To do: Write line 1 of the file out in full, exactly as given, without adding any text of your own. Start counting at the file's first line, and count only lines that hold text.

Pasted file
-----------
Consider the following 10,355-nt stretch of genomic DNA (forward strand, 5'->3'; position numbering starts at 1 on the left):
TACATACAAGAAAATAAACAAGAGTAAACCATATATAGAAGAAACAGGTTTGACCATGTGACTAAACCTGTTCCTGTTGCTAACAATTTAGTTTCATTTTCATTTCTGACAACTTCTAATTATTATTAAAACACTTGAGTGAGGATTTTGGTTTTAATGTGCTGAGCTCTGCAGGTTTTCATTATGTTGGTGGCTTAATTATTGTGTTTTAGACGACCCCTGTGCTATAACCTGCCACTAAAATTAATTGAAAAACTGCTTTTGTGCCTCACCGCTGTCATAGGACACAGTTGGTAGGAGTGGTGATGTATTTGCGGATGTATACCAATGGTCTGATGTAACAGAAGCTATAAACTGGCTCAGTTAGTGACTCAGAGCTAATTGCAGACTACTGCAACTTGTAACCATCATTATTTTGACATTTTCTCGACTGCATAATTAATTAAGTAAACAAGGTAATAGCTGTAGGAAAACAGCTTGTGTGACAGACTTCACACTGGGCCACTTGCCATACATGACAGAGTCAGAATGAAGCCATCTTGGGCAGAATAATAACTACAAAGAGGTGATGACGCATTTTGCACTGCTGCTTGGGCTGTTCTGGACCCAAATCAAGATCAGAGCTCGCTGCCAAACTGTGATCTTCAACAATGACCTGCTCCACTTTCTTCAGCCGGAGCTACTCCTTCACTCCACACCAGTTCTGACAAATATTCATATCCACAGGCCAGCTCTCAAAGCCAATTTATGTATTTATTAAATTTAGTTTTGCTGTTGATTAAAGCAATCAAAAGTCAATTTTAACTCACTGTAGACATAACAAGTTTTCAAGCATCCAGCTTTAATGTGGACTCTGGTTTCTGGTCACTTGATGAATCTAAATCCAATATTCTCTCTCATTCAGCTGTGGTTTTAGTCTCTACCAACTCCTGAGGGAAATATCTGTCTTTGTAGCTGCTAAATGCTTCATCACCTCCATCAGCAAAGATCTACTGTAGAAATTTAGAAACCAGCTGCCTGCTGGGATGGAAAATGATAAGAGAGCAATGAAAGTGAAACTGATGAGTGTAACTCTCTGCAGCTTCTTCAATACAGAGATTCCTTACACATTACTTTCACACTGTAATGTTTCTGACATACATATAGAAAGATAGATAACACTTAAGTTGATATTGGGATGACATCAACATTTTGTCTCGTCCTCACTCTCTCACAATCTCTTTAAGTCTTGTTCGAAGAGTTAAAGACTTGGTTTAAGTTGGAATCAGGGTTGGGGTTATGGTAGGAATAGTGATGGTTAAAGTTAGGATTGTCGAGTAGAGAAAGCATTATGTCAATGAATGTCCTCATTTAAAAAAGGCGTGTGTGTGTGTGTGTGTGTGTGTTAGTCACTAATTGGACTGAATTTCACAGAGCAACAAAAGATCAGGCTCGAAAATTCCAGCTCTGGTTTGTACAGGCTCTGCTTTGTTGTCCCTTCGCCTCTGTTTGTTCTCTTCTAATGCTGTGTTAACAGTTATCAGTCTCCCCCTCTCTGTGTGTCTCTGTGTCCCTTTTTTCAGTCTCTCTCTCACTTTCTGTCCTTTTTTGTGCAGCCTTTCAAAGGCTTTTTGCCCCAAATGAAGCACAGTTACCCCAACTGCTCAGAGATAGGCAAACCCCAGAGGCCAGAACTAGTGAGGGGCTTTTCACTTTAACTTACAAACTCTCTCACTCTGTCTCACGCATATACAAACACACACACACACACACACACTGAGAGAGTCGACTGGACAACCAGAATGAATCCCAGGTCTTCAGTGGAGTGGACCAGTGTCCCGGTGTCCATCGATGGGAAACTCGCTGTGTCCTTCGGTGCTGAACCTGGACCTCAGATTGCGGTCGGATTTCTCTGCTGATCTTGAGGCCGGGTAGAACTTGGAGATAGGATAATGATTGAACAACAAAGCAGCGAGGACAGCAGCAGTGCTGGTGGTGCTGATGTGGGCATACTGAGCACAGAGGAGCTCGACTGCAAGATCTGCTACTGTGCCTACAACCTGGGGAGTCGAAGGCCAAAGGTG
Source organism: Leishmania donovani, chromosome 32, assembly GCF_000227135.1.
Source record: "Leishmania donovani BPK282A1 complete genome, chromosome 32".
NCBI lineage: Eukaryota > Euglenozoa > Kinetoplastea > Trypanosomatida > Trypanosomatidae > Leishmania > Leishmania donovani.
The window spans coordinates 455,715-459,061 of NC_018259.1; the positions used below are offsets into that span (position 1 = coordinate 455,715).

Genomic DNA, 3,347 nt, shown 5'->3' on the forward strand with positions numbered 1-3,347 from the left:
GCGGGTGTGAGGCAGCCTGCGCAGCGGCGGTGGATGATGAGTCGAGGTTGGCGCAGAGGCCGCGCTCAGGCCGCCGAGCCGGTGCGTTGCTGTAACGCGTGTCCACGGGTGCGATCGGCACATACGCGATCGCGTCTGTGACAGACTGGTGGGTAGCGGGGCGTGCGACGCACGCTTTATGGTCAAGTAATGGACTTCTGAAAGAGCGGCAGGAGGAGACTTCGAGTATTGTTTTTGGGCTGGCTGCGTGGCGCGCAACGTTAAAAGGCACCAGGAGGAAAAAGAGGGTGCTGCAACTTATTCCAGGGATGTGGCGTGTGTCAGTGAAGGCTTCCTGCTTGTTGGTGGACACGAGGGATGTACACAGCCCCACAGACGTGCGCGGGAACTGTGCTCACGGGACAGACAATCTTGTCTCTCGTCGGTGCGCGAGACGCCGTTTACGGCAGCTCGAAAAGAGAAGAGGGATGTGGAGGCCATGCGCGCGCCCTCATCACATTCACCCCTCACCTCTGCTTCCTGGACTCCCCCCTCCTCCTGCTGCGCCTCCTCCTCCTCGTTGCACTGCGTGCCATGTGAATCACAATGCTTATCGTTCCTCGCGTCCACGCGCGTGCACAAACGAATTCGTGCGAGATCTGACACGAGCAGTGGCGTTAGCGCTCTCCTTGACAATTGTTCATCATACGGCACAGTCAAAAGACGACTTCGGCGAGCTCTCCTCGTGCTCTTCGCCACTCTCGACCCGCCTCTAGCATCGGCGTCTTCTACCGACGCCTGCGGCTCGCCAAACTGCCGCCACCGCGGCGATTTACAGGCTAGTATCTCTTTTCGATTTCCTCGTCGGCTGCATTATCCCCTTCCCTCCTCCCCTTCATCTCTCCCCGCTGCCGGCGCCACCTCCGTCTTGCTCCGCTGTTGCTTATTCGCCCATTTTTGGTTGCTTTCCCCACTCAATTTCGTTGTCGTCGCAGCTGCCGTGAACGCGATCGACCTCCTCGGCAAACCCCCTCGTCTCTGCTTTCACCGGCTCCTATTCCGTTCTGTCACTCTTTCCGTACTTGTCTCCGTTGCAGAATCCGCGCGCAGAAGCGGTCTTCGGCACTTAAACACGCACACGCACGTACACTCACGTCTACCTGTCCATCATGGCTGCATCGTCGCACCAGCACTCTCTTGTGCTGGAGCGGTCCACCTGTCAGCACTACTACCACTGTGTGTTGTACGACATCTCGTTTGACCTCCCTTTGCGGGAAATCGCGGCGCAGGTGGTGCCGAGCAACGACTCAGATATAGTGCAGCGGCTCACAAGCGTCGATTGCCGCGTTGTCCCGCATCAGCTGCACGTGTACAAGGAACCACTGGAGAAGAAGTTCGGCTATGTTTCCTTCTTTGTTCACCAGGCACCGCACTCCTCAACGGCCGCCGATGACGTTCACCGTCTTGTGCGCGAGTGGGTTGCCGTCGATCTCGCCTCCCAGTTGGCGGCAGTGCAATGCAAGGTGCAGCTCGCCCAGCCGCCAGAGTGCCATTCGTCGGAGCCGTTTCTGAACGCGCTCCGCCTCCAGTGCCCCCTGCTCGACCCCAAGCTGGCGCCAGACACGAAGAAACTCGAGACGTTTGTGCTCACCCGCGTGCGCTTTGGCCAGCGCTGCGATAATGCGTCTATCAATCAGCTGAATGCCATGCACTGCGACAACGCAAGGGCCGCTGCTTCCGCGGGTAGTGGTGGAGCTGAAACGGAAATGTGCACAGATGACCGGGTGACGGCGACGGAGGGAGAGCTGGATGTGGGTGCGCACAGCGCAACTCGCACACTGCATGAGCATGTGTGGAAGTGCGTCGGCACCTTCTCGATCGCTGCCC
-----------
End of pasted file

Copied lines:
Consider the following 10,355-nt stretch of genomic DNA (forward strand, 5'->3'; position numbering starts at 1 on the left):